Simple version control with RCS

I had to write quite a bit of code for one of my projects this term. To keep the project manageable, I wanted a simple way to take snapshots of my files at particular milestones, so I could back up and look at previous snapshots if I ever screwed up my code. I ended up doing this with RCS.

RCS is best for situations where a single user is modifying files locally. For remote repositories or when you need to coordinate actions between multiple users, you should use another version control system.

To set up RCS in a directory:

  • Create a subdirectory named RCS.
  • To manage FILE using RCS, run $ ci -u FILE. Type a description of the file when prompted.

Emacs can deal with RCS-managed files out of the box. Here's a typical workflow:

  • Open an RCS-managed file in Emacs. Emacs automatically recognizes that the file is under RCS and displays the version number in the mode line.
  • Lock the file for editing with C-x v v.
  • Make your changes.
  • When you're at a milestone, commit your changes with C-x v v. Emacs prompts you for a commit message. Enter it in the provided buffer and press C-c C-c.
  • To continue editing the file, lock it again wih C-x v v and proceed as above.

Now you get to use the other cool features provided by the VC facility in Emacs:

  • C-x v = displays a diff between your current version and the previous committed version. C-u C-x v = lets you diff any two previous versions of the file. I like to use unified diffs whenever possible, so I have (setf vc-diff-switches "-u").
  • C-x v ~ prompts you for a version number and displays that version of the file in a new buffer.
  • C-x v g displays an annotated version of the file showing, for each line, when that line was last modified, and a heat-map displaying older and newer code in different colors.

Bridging the gap between Emacs and Gnome

I use Emacs whenever I can (which is, nowadays, for almost all the work I do) but I still need to switch away occasionally for some apps. Usually this involves starting up Nautilus, navigating to a directory, finding some files (e.g. PDFs or web pages), and double-clicking them. I wrote some Emacs functions to do the equivalent from Dired, avoiding the need to use Nautilus at all. This makes Dired a lot more useful as a file manager/browser for all kinds of files, not just text files.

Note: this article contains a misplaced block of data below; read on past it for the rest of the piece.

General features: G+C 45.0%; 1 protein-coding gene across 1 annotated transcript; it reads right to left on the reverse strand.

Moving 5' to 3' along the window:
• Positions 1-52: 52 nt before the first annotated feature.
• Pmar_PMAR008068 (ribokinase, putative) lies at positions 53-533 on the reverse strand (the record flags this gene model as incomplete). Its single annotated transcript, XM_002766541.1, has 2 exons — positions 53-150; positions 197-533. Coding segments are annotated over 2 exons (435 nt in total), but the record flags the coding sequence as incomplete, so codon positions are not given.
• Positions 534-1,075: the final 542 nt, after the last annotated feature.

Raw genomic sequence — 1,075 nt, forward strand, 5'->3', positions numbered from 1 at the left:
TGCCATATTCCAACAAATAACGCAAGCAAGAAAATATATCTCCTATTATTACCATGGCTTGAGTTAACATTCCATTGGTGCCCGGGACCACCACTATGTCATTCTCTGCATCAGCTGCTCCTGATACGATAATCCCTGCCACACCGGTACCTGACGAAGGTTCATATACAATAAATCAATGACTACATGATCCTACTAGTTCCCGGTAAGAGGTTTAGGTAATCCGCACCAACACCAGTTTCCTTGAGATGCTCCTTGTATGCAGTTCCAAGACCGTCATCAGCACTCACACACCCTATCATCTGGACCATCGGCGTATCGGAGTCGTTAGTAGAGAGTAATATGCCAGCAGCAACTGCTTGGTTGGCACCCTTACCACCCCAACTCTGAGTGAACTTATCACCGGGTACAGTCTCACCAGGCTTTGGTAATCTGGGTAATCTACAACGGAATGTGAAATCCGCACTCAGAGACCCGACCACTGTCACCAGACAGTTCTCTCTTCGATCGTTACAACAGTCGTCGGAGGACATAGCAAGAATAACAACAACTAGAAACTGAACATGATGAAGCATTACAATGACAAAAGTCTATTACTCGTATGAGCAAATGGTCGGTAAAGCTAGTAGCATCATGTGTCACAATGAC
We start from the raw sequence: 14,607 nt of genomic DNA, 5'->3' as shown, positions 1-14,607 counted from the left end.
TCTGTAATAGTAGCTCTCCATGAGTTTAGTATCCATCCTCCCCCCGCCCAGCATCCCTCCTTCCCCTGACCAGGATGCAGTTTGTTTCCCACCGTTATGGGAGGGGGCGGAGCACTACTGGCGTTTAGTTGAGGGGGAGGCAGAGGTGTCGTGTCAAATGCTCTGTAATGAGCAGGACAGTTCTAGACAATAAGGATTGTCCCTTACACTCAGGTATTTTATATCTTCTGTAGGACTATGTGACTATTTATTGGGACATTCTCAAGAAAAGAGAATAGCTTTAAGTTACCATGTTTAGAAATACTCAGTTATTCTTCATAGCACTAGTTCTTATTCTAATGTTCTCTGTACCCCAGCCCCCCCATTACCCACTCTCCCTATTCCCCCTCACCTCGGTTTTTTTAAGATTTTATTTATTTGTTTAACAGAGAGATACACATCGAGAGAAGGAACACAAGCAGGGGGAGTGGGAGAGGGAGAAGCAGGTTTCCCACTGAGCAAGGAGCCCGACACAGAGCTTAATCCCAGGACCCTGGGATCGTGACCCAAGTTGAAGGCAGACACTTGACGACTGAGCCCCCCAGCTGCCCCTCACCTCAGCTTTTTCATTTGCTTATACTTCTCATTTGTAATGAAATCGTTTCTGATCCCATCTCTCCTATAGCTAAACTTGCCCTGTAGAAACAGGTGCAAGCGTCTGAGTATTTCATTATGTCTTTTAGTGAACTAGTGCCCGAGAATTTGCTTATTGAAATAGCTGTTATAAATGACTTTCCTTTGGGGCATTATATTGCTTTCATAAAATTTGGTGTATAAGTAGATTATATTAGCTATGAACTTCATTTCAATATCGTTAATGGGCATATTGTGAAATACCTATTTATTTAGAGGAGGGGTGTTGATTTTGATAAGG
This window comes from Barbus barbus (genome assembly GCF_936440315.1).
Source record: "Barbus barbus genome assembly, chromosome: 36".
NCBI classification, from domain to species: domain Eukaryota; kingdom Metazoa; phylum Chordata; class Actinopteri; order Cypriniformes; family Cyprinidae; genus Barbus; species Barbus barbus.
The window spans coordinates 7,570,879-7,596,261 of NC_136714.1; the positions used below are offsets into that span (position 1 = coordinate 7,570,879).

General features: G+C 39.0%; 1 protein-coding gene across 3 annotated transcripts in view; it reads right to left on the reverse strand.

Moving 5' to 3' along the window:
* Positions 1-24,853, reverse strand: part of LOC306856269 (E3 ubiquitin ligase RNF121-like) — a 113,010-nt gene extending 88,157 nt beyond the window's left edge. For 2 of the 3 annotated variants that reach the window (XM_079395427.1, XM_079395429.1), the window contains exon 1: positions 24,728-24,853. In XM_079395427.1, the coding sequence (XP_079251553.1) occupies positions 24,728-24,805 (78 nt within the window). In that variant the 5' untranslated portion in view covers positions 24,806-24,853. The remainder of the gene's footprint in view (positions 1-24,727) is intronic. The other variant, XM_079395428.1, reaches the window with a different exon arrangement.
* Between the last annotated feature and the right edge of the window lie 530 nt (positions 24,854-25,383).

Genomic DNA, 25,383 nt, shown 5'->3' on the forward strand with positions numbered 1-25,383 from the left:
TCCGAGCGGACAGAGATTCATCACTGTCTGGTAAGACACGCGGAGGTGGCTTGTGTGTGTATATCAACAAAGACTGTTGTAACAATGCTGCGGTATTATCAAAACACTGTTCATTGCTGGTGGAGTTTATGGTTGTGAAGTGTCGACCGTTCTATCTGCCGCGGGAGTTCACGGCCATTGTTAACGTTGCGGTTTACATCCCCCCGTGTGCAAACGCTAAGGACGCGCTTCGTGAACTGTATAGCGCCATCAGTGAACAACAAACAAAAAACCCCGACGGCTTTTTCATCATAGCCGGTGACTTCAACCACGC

gnome-open opens a file using the same application which would have been used to open it had you double-clicked it in Nautilus (Evince for PDFs, OpenOffice for OO.o docs, etc.). The following function takes a file and calls gnome-open on it:

(defun gnome-open-file (filename)
  "gnome-opens the specified file."
  (interactive "fFile to open: ")
  (let ((process-connection-type nil))
    (start-process "" nil "/usr/bin/gnome-open" filename)))

In a Dired buffer, the following function gnome-opens the file on which your cursor is sitting:

(defun dired-gnome-open-file ()
  "Opens the current file in a Dired buffer."
  (gnome-open-file (dired-get-file-for-visit)))

I bound it to 'E':

(add-hook 'dired-mode-hook (lambda () (local-set-key "E" 'dired-gnome-open-file)))


I discovered this real key-saver a few weeks ago. It makes Emacs appear to be positively psychic.

M-/ or dabbrev-expand completes the word you are in the middle of typing by looking at other words in the buffer. If no match is found it looks in other buffers. So dabbrev can complete the word or name you are typing on the basis of anything else you are reading in Emacs: the text you've previously typed, code or text in other files you have open, even documentation or web pages you have open.

If dabbrev completes your text incorrectly, you can press M-/ repeatedly to get other possible completions.